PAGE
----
Farooq Abdullah once again pushes the fake claim that a Muslim man spotted Shiva Lingam in the ancient Amarnath cave, here is how he is categorically wrong

The holy Amarnath cave.

Farooq Abdullah, President of the Jammu and Kashmir National Conference, has once again pushed the myth of the Amarnath caves being discovered by a Muslim named Buta Malik. In light of the recent incidents of street violence by Muslims, Abdullah stated that no Muslim has ever raised a finger against any faith and that it was a Muslim who unearthed the Shivling in the Amarnath cave.

Several individuals rebuked Farooq Abdullah for his words, and he was reminded again that the story he is narrating is a fabricated story from the realm of fiction. Users highlighted that the Amarnath cave is a pilgrimage site that has been known for ages.

Journalist Aditya Raj Kaul wrote, “Stop spreading fake news, Farooq Abdullah. Read history. Amarnath cave has ancient origins. Read Neelmat Puran, Rajatarangini. Read your class teacher and my great grandfather Master Samsar Chand Kaul’s – The Mysterious Cave of Amarnath. It’s several centuries old pilgrimage.”

The fabricated myth of the discovery of the Amarnath caves by a Muslim can be easily debunked with a few internet searches. Numerous ancient texts have described this pilgrimage, proving it to be an old custom that has remained undisturbed until today.

The Amarnath cave

The Amarnath cave is a Hindu shrine in Jammu and Kashmir and is an important site of Sanatan Dharma. The cave is located in Lidder Valley and is surrounded by glaciers and mountains most of the year, except for a brief period in summer when it can be visited by pilgrims. The yatra is currently underway.

The Shiva Lingam inside the cave is a stalagmite formation that is formed when water drops fall from the cave’s roof onto the floor and freeze, resulting in an upward vertical development of the Lingam.

The pilgrimage to the Amarnath caves is an ancient custom mentioned in Kalhana’s Rajtaringini, Nilamata Purana, Francois Bernier’s memoirs, and many others. The references in the aforementioned writings demonstrate that the ancient custom is both religious and cultural in nature.

Rishi Bhrigu, according to Hindu epics, was the first to explore the Amarnath cave. It is said that the Valley of Kashmir was immersed underwater centuries ago, and Rishi Kashyapa drained it through a succession of rivers and tributaries. As the water receded, Rishi Bhrigu was the first to encounter Lord Shiva in the Amarnath cave.

The Amarnath cave is also referenced in the Nilmata Purana, an old Kashmiri work that provides information about its history, geography, religion, and folklore around it, and was composed during the sixth and eighth centuries AD. it mentions, “One is honoured in the world of Rudra by seeing the mountain Mahadeva after having a plunge in the Mahuri in front of Tripuresa.”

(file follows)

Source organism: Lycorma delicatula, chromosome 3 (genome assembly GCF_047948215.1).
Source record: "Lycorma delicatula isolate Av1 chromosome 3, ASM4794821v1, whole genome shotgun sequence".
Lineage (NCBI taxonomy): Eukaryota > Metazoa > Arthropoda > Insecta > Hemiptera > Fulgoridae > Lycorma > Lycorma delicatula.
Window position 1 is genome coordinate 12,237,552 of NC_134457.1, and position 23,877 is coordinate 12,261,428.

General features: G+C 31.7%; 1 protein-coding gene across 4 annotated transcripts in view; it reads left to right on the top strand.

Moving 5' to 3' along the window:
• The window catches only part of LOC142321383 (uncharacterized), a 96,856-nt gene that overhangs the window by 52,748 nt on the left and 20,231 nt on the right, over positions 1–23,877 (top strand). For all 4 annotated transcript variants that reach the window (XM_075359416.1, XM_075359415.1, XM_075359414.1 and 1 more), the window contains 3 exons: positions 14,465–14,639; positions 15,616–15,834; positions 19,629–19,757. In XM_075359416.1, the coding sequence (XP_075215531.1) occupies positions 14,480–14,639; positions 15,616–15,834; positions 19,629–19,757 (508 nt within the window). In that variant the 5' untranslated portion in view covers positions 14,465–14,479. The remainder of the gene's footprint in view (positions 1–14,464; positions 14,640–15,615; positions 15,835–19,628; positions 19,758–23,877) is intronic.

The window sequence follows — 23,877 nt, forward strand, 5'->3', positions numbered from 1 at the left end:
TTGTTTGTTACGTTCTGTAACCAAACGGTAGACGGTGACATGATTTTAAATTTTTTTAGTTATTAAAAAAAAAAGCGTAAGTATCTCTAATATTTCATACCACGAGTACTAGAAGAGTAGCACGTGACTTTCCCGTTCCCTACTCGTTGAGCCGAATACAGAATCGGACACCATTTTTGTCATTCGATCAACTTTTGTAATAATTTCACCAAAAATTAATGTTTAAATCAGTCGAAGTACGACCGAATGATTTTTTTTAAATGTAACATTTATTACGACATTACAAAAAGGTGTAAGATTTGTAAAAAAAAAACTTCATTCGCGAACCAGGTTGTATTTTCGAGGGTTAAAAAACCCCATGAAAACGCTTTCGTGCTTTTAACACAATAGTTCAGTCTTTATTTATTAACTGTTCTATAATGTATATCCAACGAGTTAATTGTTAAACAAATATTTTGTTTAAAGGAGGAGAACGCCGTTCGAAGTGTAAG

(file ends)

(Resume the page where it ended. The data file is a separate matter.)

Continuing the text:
“By bathing at Amaresa, a man may get the merit(gift of) a hundred cows…,” Nilmata Purana further mentions. The Amaresa mentioned in the Nilmata Purana refers to Amareshwar. Amareshwar is another name for Amarnath. While explaining the splendour of numerous Shiva pilgrimages in Skanda Purana’s ‘Maheshwarkhand Arunachal Mahatmya Khand,’ Amresh Tirtha is described to be the epitome of human pursuit, where Mahadev and Parvati dwell.

Even in Kalhana’s Rajatarangini, a book on ancient Kashmiri history, it is mentioned that the Kashmiri kings visited the sacred Shrine of Amarnath on a regular basis. Rajatarangini was written in the 12th century AD, much before the story of Buta Malik was peddled. In Book II v. 138, Kalhana says that King Samdhimat Aryaraja (34 BCE-17CE) used to spend “the most delightful Kashmir summer” worshipping a Linga formed of snow in the regions above the forests. This appears to be a reference to the Shiva Lingam at Amarnath. There is yet another reference to Amareshwara or Amarnath in the Rajatarangini (Book VII v.183). According to Kalhana, Queen Suryamati, the wife of King Ananta (1028-1063), granted under her husband’s name agraharas at Amareshwara and arranged for the consecration of Trishulas, Banalingas, and other sacred emblems.

Returning to contemporary history, Godfrey Thomas Vigne, a British tourist, visited the holy Caves in 1842 and published a thorough chapter about it in his book. In 1842, he wrote about the Amarnath Yatra and its complete route. He narrated, “A stream descends from it to Palgam, and there joins the Lidur, which comes rattling down the larger valley on the right, at the end of which are seen the snowy mountains on the way to Umur Nath.”

Source: TFI Media

There are numerous additional references that may be used to learn about the cultural and religious significance of Amarnath cave and its presence as a pilgrimage since time immemorial. Pilgrimages to the Amarnath caves are as old as time. It has withstood nature’s fury, the medieval Islamic tyranny, and terrorists in independent India thanks to the sheer determination of Hindus who, despite all odds, ascend those peaks and pray to Mahadeva.

OpIndia Staff: Staff reporter at OpIndia